It's All Very Well for You to Talk! Situationally Disqualifying Ad Hominem Attacks

Erik C. W. Krabbe, Douglas Walton


The situationally disqualifying ad hominem attack is an argumentative move in critical dialogue whereby one participant points out certain features in his adversary's personal situation that are claimed to make it inappropriate for this adversary to take a particular point of view, to argue in a particular way, or to launch certain criticisms. In this paper, we discuss some examples of this way of arguing. Other types of ad hominem argumentation are discussed as well and compared with the situationally disqualifying type. The socalled Houtlosser Dilemma highlights the danger of unconditionally condoning ad hominem arguments. We propose a classification of ad hominem, and a more restrictive use of the term 'circumstantial'. Finally, we discuss whether ad hominem arguments are (always?) to be rejected as fallacious.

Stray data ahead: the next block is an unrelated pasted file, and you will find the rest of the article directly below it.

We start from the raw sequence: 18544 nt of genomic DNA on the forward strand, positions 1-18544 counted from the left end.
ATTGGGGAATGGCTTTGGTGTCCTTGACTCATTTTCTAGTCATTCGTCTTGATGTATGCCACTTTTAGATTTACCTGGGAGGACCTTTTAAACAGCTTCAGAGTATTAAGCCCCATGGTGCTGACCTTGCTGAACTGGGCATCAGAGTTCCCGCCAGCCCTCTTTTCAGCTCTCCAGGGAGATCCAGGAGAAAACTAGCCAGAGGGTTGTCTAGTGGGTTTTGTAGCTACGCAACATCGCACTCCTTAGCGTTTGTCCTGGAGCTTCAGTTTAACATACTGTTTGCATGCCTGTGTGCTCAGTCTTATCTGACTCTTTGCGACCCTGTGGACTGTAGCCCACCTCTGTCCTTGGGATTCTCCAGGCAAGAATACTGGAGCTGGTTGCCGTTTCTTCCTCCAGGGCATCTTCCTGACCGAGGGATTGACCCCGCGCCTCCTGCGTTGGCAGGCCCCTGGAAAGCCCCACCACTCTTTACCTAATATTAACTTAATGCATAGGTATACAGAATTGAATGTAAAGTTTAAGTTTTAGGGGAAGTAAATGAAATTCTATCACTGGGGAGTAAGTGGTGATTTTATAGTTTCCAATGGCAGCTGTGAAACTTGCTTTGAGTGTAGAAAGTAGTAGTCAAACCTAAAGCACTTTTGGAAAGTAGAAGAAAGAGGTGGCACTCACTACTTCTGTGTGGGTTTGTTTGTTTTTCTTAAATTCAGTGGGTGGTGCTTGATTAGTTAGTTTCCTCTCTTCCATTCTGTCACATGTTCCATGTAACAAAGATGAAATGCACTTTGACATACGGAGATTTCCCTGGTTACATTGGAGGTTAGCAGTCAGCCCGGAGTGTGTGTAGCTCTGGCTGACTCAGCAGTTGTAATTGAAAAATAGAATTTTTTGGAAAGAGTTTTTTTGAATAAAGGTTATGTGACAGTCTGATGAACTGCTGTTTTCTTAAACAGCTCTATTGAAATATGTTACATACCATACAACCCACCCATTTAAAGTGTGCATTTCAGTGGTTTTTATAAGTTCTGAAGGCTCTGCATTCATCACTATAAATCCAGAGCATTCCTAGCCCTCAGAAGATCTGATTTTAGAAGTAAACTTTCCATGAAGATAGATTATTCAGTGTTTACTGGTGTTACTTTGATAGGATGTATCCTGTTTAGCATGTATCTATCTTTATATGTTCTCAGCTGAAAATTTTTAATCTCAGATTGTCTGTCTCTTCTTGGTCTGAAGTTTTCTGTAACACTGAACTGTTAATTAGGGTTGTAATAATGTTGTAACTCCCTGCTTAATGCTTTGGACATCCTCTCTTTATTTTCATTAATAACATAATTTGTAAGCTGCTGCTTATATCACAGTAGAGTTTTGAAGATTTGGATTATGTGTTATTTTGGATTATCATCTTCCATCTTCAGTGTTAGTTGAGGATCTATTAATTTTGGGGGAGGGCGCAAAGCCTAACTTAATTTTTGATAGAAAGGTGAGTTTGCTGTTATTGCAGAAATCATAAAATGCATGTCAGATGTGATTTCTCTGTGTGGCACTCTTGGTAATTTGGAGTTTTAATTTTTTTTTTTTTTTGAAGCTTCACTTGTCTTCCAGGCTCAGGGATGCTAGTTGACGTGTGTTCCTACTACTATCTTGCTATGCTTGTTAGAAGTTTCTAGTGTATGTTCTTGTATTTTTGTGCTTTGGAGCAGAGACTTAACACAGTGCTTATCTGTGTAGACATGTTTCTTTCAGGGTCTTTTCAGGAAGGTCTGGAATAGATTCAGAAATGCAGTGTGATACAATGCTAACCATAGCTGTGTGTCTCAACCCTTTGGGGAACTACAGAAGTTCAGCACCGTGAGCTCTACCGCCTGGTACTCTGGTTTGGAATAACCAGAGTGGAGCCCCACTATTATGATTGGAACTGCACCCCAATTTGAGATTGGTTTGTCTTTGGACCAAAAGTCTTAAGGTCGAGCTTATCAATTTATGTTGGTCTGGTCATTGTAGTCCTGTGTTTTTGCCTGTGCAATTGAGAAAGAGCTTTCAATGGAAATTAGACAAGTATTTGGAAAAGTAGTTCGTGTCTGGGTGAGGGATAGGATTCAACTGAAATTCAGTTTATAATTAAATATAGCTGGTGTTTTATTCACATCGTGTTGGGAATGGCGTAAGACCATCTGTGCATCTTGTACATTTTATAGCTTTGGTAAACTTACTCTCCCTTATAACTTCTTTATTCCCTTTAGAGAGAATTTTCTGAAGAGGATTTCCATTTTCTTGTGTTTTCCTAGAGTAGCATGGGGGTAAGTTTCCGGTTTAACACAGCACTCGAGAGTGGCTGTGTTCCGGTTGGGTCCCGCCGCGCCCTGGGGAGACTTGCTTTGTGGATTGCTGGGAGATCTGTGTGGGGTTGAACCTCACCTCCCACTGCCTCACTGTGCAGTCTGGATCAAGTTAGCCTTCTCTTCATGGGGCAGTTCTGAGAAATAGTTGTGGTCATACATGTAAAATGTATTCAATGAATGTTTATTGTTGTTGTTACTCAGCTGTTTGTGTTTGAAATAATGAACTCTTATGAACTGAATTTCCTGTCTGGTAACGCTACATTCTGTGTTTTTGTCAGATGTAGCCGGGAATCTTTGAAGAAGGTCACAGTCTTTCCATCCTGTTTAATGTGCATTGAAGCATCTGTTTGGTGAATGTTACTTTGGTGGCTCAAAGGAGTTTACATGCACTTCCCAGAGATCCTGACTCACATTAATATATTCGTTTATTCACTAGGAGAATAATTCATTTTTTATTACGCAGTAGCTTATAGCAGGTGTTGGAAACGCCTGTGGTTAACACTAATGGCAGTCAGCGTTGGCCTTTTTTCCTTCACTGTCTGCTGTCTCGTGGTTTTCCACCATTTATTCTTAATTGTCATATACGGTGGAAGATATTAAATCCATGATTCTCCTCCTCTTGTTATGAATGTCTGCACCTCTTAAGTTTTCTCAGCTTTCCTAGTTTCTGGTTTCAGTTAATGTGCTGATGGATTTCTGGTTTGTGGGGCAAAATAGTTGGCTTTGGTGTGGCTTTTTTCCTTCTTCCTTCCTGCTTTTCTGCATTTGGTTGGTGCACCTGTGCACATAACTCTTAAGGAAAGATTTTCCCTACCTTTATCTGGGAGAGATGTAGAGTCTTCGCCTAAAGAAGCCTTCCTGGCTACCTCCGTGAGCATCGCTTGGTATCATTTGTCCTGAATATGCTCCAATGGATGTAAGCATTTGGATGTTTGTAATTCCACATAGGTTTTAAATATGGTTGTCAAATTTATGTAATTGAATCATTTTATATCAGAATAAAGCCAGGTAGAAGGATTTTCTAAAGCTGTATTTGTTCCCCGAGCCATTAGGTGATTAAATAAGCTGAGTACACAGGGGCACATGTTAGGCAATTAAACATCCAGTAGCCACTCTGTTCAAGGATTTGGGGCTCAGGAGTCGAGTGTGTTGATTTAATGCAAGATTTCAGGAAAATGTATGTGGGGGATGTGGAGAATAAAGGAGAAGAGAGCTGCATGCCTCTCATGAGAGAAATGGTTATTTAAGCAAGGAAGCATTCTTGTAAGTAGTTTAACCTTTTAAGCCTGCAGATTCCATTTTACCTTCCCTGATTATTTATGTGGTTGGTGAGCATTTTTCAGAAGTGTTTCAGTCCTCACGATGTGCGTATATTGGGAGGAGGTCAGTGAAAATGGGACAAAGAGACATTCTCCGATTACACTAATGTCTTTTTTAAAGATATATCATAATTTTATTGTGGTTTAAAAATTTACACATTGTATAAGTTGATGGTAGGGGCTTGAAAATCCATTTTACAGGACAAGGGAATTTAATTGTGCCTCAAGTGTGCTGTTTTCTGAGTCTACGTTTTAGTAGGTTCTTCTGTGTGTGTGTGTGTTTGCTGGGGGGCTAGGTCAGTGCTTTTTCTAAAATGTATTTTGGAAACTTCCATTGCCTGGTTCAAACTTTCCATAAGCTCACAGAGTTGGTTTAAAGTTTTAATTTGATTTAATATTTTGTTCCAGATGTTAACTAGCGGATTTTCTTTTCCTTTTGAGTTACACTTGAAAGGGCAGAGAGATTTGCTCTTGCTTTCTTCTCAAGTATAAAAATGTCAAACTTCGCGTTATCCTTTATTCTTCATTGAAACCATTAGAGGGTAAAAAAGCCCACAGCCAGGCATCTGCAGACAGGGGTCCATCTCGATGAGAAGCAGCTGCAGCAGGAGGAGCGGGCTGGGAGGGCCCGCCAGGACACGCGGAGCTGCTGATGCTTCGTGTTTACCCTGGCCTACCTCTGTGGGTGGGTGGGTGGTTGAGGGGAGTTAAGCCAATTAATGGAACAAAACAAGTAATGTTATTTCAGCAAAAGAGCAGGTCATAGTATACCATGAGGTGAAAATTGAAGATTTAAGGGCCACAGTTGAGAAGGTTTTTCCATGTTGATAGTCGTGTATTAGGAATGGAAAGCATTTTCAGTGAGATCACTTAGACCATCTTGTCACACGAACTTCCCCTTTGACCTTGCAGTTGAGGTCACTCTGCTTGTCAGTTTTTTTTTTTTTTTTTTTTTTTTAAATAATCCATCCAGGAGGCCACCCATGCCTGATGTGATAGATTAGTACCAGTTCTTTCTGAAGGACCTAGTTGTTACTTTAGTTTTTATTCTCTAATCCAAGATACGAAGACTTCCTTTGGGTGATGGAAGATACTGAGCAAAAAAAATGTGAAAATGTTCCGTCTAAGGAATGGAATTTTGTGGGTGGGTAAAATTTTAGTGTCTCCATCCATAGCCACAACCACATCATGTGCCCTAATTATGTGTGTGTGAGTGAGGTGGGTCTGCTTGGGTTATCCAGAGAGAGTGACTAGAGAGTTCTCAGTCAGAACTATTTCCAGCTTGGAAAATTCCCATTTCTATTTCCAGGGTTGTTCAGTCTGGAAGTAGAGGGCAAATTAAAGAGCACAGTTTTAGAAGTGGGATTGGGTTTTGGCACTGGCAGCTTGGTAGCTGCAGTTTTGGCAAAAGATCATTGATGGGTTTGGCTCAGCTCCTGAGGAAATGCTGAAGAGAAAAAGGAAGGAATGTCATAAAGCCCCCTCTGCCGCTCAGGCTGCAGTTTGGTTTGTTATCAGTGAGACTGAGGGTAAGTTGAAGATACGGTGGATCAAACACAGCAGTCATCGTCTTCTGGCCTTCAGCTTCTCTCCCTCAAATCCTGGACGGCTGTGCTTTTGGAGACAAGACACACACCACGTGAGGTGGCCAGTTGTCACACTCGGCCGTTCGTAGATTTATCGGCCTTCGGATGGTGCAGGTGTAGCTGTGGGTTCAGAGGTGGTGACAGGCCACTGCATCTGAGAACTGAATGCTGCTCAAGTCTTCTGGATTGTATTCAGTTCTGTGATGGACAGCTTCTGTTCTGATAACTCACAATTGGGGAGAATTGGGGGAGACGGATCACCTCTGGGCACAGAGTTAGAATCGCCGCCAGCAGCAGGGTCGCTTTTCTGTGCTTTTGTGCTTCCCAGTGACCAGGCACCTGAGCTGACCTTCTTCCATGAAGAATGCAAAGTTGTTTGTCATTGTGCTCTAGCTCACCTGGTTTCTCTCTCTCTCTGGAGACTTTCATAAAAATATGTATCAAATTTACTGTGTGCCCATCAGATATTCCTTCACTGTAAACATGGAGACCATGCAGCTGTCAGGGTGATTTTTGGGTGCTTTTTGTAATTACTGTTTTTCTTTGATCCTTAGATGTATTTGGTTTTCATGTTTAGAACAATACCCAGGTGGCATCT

Fallacies, argumentation, ad hominem arguments, personal attack, bias, poisoning the well argument, character attack, pragmatic inconsistency

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ISSN: 0824-2577